||This article includes a list of references, related reading or external links, but its sources remain unclear because it lacks inline citations. (August 2011)|
The Anglo-Japanese style developed in the period from approximately 1851 to 1900, when a new appreciation for Japanese design and culture affected the art, especially the decorative art, and architecture of England. The first use of the term "Anglo-Japanese" occurs in 1851. The wider interest in Eastern or Oriental design and culture is regarded as a characteristic of the Aesthetic Movement during the same period.
Contrary to popular opinion, an early interest in Japanese art and decoration existed in England at an early, if not earlier, date than in France. The Museum of Ornamental Art (later the Victorian and Albert Museum) attached to the Government School of Design, bought Japanese lacquer and porcelain in 1852, and again in 1854 with the purchase of 37 items from the exhibition at the Old Water-Colour Society, London. Japanese art was exhibited at London in 1851, Dublin in 1853; Edinburgh 1856 and 1857; Manchester in 1857, and Bristol in 1861. The 1862 International Exhibition in London had a Japanese display which has been considered 'one of the most influential events in the history of Japanese art in the West.'
Some opinion[clarification needed] has considered fine art to have more importance than decorative art and therefore attention has previously centred on the influence in the 1860s of the painter James Abbott McNeill Whistler who introduced the Pre-Raphaelite painter and poet Dante Gabriel Rossetti to Japanese art, thus establishing a veritable cult of Japan within this Bohemian circle. It is quite clear however that serious scholarly interest was firmly established in the decorative arts in England at an earlier date. By the 1880s, the style had become a major influence on the art and decoration of the time, leaving its mark on Whistler's paintings and designs (principally Peacock Room).
The style developed in advance of the British Arts and Crafts Movement (the Arts and Crafts Exhibition Society was formed as late as 1887), but both are best regarded as branches from the mainstream Aesthetic Movement.
In the design of furniture, the most common and characteristic features are simple rectilinear structure, minimal decoration, often limited to incised and gilt lines or motifs such as 'mons', and most particularly an ebonized finish (or even ebony) echoing the well known 'japanned' finish. Halen (p. 69) proposes an ebonized chair exhibited at the 1862 International Exhibition by A.F. Bornemann & Co of Bath, and described (and possibly designed) by Dresser as the quaint and unique Japanese character, to be the first documented piece of furniture in the Anglo-Japanese style. The types of furniture required in England such as wardrobes, sideboards and even dining-tables and easy-chairs did not have a Japanese precedent therefore Japanese principles and motifs had to be adapted to existing types in order to meet English requirements.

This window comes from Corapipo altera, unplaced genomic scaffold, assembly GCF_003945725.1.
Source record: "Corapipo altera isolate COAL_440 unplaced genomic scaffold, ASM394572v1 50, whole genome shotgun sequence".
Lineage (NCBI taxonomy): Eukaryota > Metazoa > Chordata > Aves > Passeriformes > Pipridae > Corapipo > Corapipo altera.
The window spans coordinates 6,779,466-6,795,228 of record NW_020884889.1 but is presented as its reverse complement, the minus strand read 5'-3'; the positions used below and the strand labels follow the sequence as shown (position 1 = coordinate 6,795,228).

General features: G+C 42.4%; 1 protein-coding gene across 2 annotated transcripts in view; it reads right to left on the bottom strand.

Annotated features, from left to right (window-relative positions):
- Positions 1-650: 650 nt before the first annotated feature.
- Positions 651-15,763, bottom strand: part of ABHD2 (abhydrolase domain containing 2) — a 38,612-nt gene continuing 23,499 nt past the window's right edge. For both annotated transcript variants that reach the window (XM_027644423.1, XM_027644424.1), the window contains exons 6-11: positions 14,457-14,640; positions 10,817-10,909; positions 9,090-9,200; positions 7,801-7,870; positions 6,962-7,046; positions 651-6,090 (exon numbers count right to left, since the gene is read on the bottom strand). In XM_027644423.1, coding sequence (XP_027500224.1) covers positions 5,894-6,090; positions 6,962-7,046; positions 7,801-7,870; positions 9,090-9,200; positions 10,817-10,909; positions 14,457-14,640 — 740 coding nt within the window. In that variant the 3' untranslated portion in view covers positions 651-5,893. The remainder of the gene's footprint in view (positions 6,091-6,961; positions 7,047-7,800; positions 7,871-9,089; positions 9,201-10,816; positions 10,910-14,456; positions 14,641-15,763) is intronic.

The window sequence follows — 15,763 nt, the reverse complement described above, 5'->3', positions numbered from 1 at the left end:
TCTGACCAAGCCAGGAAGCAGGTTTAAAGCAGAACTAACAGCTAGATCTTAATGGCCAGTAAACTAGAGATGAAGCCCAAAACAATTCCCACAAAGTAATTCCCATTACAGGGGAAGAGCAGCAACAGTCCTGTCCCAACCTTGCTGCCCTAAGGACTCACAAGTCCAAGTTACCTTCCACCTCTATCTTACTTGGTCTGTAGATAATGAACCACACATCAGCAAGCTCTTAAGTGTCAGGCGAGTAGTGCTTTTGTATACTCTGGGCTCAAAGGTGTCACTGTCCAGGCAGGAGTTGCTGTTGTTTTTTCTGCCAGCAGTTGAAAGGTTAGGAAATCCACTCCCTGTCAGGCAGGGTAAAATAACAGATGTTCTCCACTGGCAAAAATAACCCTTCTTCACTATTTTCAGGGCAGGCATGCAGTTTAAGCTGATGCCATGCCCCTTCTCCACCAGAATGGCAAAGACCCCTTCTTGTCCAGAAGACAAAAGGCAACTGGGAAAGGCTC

In much the same way as with Anglo-Japanese furniture, early examples of Japanese influence and inspiration in ceramics were noted by Dresser in his reviews of the International Exhibition, London 1862, where he remarked on Minton's 'vases enriched with Chinese or Japanese ornament'.
In the early 1870s, the Watcombe pottery in Devon produced unglazed terracotta wares, some of which rely entirely on Japanese forms and the natural colour of the clay for their ornamental effect. Japanese inspired porcelains by the Worcester factory at a similar date were much admired by the Japanese themselves. The pottery produced at the Linthorpe factory founded in 1879 closely followed Japanese examples in simple forms and especially in rich glaze effects quite revolutionary in the English market. In commercial mass-produced table wares, the style was most represented by transfer prints depicting Japanese botanical or animal motifs such as bamboos,and birds; scenes of Japan or Japanese objects such as fans. Often these were placed in a novel asymmetrical fashion in defiance of Western tradition. Glass ware was also influenced by Japanese art and the 'Frog decanter' exhibited by Thomas Webb at the International Exhibition in Paris 1867 is in its subject, simplicity and asymmetry the earliest example of Japanese influence on English glass identified to date.
The style anticipated the minimalism of 20th-century Modernism. British designers working in this style include Christopher Dresser; Edward William Godwin; James Lamb; and perhaps Philip Webb; and the decorative arts wall painting of James Abbott McNeill Whistler. In the United States some of the glass and silverwork by Louis Comfort Tiffany, textiles and wallpaper by Candace Wheeler, and the furniture of Kimbel and Cabus, Daniel Pabst, Nimura and Sato, and the Herter Brothers (particularly that produced after 1870) shows influence of the Anglo-Japanese style.
Oscar Wilde's contribution, when it is remembered that he was a writer and not a designer, was in reporting and commenting upon the progress of the style, referring to "the influence which Eastern art is having on us in Europe, and the fascination of all Japanese work" in a lecture he gave in the United States in 1882 (The English Renaissance of Art).
Sideboard by Edward William Godwin (c. 1867-70).
Music cabinet by Herter Brothers (c. 1875).
Coffee set by Tiffany & Company (c. 1875–80)
- Widar Halen. Christopher Dresser1990, p. 33
- Widar Halen. Christopher Dresser. 1990, p. 34
- Halen. p. 119